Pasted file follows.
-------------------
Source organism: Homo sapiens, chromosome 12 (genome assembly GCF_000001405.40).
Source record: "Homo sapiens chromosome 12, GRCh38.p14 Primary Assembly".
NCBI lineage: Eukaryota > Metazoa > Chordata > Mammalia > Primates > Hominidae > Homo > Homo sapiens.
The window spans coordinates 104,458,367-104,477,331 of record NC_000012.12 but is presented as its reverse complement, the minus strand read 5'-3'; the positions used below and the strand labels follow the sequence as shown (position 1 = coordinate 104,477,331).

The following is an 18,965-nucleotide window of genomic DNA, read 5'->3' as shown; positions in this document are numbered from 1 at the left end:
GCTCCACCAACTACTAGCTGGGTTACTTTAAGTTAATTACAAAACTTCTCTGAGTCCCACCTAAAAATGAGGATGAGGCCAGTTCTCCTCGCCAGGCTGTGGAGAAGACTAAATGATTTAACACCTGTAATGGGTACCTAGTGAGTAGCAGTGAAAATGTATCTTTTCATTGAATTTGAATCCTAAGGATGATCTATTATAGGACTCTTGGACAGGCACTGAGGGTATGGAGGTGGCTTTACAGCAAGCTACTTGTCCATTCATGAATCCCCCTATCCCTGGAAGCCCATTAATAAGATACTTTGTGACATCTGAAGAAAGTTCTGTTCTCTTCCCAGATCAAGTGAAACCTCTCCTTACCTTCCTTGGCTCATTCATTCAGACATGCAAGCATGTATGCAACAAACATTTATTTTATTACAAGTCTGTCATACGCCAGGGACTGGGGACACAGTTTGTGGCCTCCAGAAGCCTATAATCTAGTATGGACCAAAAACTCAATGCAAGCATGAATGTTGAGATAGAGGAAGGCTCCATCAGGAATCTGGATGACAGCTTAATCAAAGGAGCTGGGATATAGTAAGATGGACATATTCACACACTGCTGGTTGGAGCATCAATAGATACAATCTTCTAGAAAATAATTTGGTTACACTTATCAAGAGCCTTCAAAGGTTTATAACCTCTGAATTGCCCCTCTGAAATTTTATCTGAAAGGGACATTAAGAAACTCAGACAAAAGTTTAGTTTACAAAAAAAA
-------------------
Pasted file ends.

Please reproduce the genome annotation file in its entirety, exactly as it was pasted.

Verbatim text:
Source organism: Homo sapiens, chromosome 12 (genome assembly GCF_000001405.40).
Source record: "Homo sapiens chromosome 12, GRCh38.p14 Primary Assembly".
NCBI lineage: Eukaryota > Metazoa > Chordata > Mammalia > Primates > Hominidae > Homo > Homo sapiens.
The window spans coordinates 104,458,367-104,477,331 of record NC_000012.12 but is presented as its reverse complement, the minus strand read 5'-3'; the positions used below and the strand labels follow the sequence as shown (position 1 = coordinate 104,477,331).

The following is an 18,965-nucleotide window of genomic DNA, read 5'->3' as shown; positions in this document are numbered from 1 at the left end:
GCTCCACCAACTACTAGCTGGGTTACTTTAAGTTAATTACAAAACTTCTCTGAGTCCCACCTAAAAATGAGGATGAGGCCAGTTCTCCTCGCCAGGCTGTGGAGAAGACTAAATGATTTAACACCTGTAATGGGTACCTAGTGAGTAGCAGTGAAAATGTATCTTTTCATTGAATTTGAATCCTAAGGATGATCTATTATAGGACTCTTGGACAGGCACTGAGGGTATGGAGGTGGCTTTACAGCAAGCTACTTGTCCATTCATGAATCCCCCTATCCCTGGAAGCCCATTAATAAGATACTTTGTGACATCTGAAGAAAGTTCTGTTCTCTTCCCAGATCAAGTGAAACCTCTCCTTACCTTCCTTGGCTCATTCATTCAGACATGCAAGCATGTATGCAACAAACATTTATTTTATTACAAGTCTGTCATACGCCAGGGACTGGGGACACAGTTTGTGGCCTCCAGAAGCCTATAATCTAGTATGGACCAAAAACTCAATGCAAGCATGAATGTTGAGATAGAGGAAGGCTCCATCAGGAATCTGGATGACAGCTTAATCAAAGGAGCTGGGATATAGTAAGATGGACATATTCACACACTGCTGGTTGGAGCATCAATAGATACAATCTTCTAGAAAATAATTTGGTTACACTTATCAAGAGCCTTCAAAGGTTTATAACCTCTGAATTGCCCCTCTGAAATTTTATCTGAAAGGGACATTAAGAAACTCAGACAAAAGTTTAGTTTACAAAAAAAA